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Rational Choice and EU Politics

Pollack, Mark A. (2007) Rational Choice and EU Politics. In: UNSPECIFIED, Montreal, Canada. (Unpublished)

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    [From the introduction]. Rational choice approaches to politics did not originate in the study of the European Union (EU), nor is ‘rational choice’ as such a theory of European integration or of EU politics.1 Rational choice, like constructivism, should be understood as a broad approach to social theory, capable of generating an array of specific theories and testable hypotheses about a range of human behaviors. Over the past two decades, rational choice theories have made rapid inroads into the study of EU politics, most notably through the application of rational choice institutionalism to the study of EU decision-making. In this Chapter, I provide a brief introduction to rational choice theory, examine the application of rational choice analyses to EU politics, assess the empirical fruitfulness of such analyses and identify both internal and external challenges to the rational choice study of the EU. The chapter is organized in five parts. In the first, I briefly summarize rational choice as a ‘second-order’ theory of human behavior and discuss the development of rational choice institutionalism (RCI), which has been the most influential branch of rational choice in EU studies. This section also discusses some of the most common criticisms of rational choice as an approach to human behavior, with an emphasis on its purported methodological ‘pathologies’ and (lack of) empirical fruitfulness, and its alleged inability to theorize about endogenous preference formation or change. The second section briefly considers the range of first-order rational choice theories of European Union politics, starting with traditional integration theories and continuing through liberal intergovernmentalist, RCI and other mid-range theories of EU politics. In the third section, I address empirical applications of rational choice theories, noting the charges of methodological pathologies but also suggesting that rational choice approaches have produced progressive research programs and shed light on concrete empirical cases including the legislative, executive and judicial politics of the EU, as well as on other questions such as public opinion and Europeanization. Rational choice-inspired empirical work on the EU, I argue, has been predominantly progressive, not pathological. The fourth section examines some of the challenges to rational choice theories, including rationalism’s purported ‘ontological blindness’ to a range of empirically important issues, including most notably the issues of endogenous preference formation and change. Like Checkel’s review of constructivist theory (in this volume), I do not focus primarily on the rationalist-constructivist debate in EU studies, but I do suggest, against several recent analyses, that the rationalist-constructivist debate in EU studies has largely been a useful and pragmatic one, which has forced rationalists to confront difficult issues like endogenous preference formation and sources of change. A brief fifth section concludes.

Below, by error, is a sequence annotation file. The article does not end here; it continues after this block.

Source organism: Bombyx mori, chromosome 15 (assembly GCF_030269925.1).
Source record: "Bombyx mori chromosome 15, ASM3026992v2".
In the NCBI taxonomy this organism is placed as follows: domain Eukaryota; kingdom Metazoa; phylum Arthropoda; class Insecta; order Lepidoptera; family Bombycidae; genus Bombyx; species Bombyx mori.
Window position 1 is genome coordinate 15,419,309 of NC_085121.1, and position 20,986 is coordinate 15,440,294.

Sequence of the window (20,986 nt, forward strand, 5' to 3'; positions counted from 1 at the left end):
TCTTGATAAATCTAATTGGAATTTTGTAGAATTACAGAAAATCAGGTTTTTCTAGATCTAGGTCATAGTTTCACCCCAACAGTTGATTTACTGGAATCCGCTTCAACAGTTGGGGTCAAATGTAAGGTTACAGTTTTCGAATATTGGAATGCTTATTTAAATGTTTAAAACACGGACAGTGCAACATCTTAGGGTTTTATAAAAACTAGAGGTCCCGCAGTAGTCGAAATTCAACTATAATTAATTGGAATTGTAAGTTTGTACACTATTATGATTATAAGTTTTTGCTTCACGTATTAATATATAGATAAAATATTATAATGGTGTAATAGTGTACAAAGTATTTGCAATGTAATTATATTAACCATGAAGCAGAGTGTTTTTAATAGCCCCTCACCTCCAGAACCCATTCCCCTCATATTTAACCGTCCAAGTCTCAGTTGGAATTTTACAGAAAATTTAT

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    Item Type: Conference or Workshop Item (UNSPECIFIED)
    Subjects for non-EU documents: EU policies and themes > Policies & related activities > political affairs > general
    EU policies and themes > EU institutions & developments > institutional development/policy > decision making/policy-making
    Other > integration theory (see also researching and writing the EU in this section)
    Subjects for EU documents: UNSPECIFIED
    EU Series and Periodicals: UNSPECIFIED
    EU Annual Reports: UNSPECIFIED
    Conference: European Union Studies Association (EUSA) > Biennial Conference > 2007 (10th), May 17-19, 2007
    Depositing User: Phil Wilkin
    Official EU Document: No
    Language: English
    Date Deposited: 09 Jul 2008
    Page Range: p. 26
    Last Modified: 15 Feb 2011 17:51

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